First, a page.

No one understands him but his woman: Colbert retired at age 30 because of back problems. If not for that, he could have become one of the great sluggers of the 1970s and '80s.
(A word about the back): I would assume setting the record for games played is like getting the perfect attendance certificate in school. You're not turning down the award, but you're not exactly bragging about it either.
Tuesday, November 19, 2013
Who is the man: For the second straight card, we have someone making their solo card debut. Jim Lyttle appeared on a two-player rookie card in the 1970 set, but after having the most productive season of his eight-year major league career, he earned his own card in the '71 set.
Can ya dig it: Lyttle's beady little blue eyes match the skyline.
Right on: This is an upgrade of a really ratty version of this card that I had. It was once one of the most beat-up cards in my set.
You see this cat Lyttle is a bad mother: I think his 1976 SSPC card is fantastic, and I must have it some day.
Shut your mouth: Lyttle has just three solo Topps cards, one each with the Yankees, White Sox and Expos. I just found out doing research that Lyttle ended his MLB career with the Dodgers in 1976. It's rare that someone from this time period plays for the Dodgers and I don't know it. I'm kind of stunned.
No one understands him but his woman: After his MLB career ended in 1976, Lyttle went to Japan where he became a successful slugger. He hit 33 homers and drove in 100 runs with a .318 batting average in 1981. He also won the Japanese League gold glove award four times.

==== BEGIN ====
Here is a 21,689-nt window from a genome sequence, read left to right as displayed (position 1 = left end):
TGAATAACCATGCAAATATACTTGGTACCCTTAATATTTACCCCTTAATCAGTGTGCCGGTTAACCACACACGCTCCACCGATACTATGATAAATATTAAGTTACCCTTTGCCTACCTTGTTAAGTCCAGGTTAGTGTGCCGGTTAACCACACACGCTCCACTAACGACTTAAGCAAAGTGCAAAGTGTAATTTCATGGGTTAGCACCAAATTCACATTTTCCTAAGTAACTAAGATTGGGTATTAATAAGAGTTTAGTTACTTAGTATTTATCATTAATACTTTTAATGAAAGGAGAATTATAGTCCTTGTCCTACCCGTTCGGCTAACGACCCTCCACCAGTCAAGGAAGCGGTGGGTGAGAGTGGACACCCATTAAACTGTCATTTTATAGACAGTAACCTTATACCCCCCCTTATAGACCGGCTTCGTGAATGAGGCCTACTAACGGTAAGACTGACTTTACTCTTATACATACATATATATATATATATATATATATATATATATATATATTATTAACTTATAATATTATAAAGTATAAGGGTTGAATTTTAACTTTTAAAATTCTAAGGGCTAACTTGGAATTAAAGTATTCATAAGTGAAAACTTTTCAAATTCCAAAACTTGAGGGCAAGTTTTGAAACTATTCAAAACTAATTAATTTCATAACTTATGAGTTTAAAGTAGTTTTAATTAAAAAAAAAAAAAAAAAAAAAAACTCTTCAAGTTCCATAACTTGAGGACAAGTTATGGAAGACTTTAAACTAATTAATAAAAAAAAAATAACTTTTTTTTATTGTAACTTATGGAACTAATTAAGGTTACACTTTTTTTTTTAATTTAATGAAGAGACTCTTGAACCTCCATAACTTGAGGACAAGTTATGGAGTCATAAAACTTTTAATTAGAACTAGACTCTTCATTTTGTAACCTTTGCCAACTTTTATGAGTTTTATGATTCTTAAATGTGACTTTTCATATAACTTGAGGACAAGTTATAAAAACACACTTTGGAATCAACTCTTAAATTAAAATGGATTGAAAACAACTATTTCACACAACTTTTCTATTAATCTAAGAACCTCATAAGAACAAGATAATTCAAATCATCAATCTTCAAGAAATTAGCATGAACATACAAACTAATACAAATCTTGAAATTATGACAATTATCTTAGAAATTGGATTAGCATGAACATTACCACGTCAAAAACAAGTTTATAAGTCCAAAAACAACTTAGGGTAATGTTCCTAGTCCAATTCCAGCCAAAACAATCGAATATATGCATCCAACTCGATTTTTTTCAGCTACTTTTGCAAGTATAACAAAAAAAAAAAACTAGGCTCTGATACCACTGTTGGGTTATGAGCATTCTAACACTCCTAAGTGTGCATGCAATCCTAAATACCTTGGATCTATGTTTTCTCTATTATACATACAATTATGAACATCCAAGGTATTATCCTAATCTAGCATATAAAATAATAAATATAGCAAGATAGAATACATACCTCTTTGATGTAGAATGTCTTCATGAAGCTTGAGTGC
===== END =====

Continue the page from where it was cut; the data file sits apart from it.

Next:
(A word about the back): "Jim showed well." I don't know if that's an actual thought.
Friday, November 15, 2013
Who is the man: The always prickly Larry Bowa had finished off his rookie season as this card appeared in packs. He placed third in the NL Rookie of the Year voting in 1970, behind the Expos' Carl Morton and the Reds' Bernie Carbo.
Can ya dig it: So much going on this photo. It looks like the team's headed off the field and the photographer grabbed Bowa for a shot. But Bowa's wearing a batting glove. And then there's the random discarded glove on the ground. I'm so confused.
Right on: This is the sixth rookie trophy so far in the set. The left side of the infield is complete, along with the catcher, pitcher and two outfielders.
You see this cat Bowa is a bad mother: Bowa's temper tantrums on and off the field both as a player and manager are well-documented. He wore out his welcome with the Phillies, Cubs and Padres.
Shut your mouth: Bowa famously called out Cubs manager Jim Frey in his autobiographical book, "Bleep" during the 1980s. Bowa was upset because Frey sat him for the much younger Shawon Dunston. He called Frey a "minor league bum" for not playing in the majors and said Frey preferred three-run homers to singles. Who wouldn't?